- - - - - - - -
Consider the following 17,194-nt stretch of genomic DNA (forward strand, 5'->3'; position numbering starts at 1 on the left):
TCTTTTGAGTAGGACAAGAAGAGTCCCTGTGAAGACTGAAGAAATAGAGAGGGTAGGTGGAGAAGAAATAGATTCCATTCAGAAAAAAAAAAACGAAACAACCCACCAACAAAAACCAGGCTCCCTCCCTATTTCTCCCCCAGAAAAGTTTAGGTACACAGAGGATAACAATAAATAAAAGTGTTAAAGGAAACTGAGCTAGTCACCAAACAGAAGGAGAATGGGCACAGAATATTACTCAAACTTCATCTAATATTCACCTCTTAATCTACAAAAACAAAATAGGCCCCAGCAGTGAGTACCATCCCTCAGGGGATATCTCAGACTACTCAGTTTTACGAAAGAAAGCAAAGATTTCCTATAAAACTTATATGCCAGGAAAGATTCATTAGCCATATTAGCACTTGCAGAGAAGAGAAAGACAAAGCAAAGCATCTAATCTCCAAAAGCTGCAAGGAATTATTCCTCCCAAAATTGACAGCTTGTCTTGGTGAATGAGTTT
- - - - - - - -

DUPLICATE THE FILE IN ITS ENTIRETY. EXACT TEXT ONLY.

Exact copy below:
Consider the following 17,194-nt stretch of genomic DNA (forward strand, 5'->3'; position numbering starts at 1 on the left):
TCTTTTGAGTAGGACAAGAAGAGTCCCTGTGAAGACTGAAGAAATAGAGAGGGTAGGTGGAGAAGAAATAGATTCCATTCAGAAAAAAAAAAACGAAACAACCCACCAACAAAAACCAGGCTCCCTCCCTATTTCTCCCCCAGAAAAGTTTAGGTACACAGAGGATAACAATAAATAAAAGTGTTAAAGGAAACTGAGCTAGTCACCAAACAGAAGGAGAATGGGCACAGAATATTACTCAAACTTCATCTAATATTCACCTCTTAATCTACAAAAACAAAATAGGCCCCAGCAGTGAGTACCATCCCTCAGGGGATATCTCAGACTACTCAGTTTTACGAAAGAAAGCAAAGATTTCCTATAAAACTTATATGCCAGGAAAGATTCATTAGCCATATTAGCACTTGCAGAGAAGAGAAAGACAAAGCAAAGCATCTAATCTCCAAAAGCTGCAAGGAATTATTCCTCCCAAAATTGACAGCTTGTCTTGGTGAATGAGTTT